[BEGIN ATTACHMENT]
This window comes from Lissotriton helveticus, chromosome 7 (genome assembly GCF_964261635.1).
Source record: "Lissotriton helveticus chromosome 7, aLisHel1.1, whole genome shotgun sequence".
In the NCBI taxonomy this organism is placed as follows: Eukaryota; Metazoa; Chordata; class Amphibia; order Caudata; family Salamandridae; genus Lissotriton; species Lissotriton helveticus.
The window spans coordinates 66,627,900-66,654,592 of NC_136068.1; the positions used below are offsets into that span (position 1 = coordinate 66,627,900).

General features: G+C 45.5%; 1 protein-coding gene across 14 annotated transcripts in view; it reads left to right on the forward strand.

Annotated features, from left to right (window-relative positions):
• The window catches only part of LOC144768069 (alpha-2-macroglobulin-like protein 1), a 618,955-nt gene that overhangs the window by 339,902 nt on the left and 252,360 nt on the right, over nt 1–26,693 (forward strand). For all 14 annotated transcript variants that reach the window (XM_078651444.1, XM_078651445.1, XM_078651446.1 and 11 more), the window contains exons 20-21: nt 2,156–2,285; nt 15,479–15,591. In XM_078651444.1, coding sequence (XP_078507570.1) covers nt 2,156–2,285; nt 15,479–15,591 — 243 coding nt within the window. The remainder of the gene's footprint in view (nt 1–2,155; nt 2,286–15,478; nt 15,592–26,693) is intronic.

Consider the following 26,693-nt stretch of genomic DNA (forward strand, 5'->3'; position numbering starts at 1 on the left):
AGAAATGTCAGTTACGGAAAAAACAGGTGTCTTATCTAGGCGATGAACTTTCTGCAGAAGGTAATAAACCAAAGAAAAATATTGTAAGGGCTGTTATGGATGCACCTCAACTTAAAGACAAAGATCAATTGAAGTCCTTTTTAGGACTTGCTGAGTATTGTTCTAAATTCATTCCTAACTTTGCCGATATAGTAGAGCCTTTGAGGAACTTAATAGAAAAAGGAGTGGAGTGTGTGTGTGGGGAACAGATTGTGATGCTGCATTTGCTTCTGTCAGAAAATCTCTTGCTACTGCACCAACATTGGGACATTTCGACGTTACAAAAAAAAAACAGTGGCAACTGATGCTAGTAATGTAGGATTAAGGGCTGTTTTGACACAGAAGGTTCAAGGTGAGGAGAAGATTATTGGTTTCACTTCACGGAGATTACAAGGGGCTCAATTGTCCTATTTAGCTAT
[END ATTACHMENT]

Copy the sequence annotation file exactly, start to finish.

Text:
This window comes from Lissotriton helveticus, chromosome 7 (genome assembly GCF_964261635.1).
Source record: "Lissotriton helveticus chromosome 7, aLisHel1.1, whole genome shotgun sequence".
In the NCBI taxonomy this organism is placed as follows: Eukaryota; Metazoa; Chordata; class Amphibia; order Caudata; family Salamandridae; genus Lissotriton; species Lissotriton helveticus.
The window spans coordinates 66,627,900-66,654,592 of NC_136068.1; the positions used below are offsets into that span (position 1 = coordinate 66,627,900).

General features: G+C 45.5%; 1 protein-coding gene across 14 annotated transcripts in view; it reads left to right on the forward strand.

Annotated features, from left to right (window-relative positions):
• The window catches only part of LOC144768069 (alpha-2-macroglobulin-like protein 1), a 618,955-nt gene that overhangs the window by 339,902 nt on the left and 252,360 nt on the right, over nt 1–26,693 (forward strand). For all 14 annotated transcript variants that reach the window (XM_078651444.1, XM_078651445.1, XM_078651446.1 and 11 more), the window contains exons 20-21: nt 2,156–2,285; nt 15,479–15,591. In XM_078651444.1, coding sequence (XP_078507570.1) covers nt 2,156–2,285; nt 15,479–15,591 — 243 coding nt within the window. The remainder of the gene's footprint in view (nt 1–2,155; nt 2,286–15,478; nt 15,592–26,693) is intronic.

Consider the following 26,693-nt stretch of genomic DNA (forward strand, 5'->3'; position numbering starts at 1 on the left):
AGAAATGTCAGTTACGGAAAAAACAGGTGTCTTATCTAGGCGATGAACTTTCTGCAGAAGGTAATAAACCAAAGAAAAATATTGTAAGGGCTGTTATGGATGCACCTCAACTTAAAGACAAAGATCAATTGAAGTCCTTTTTAGGACTTGCTGAGTATTGTTCTAAATTCATTCCTAACTTTGCCGATATAGTAGAGCCTTTGAGGAACTTAATAGAAAAAGGAGTGGAGTGTGTGTGTGGGGAACAGATTGTGATGCTGCATTTGCTTCTGTCAGAAAATCTCTTGCTACTGCACCAACATTGGGACATTTCGACGTTACAAAAAAAAAACAGTGGCAACTGATGCTAGTAATGTAGGATTAAGGGCTGTTTTGACACAGAAGGTTCAAGGTGAGGAGAAGATTATTGGTTTCACTTCACGGAGATTACAAGGGGCTCAATTGTCCTATTTAGCTAT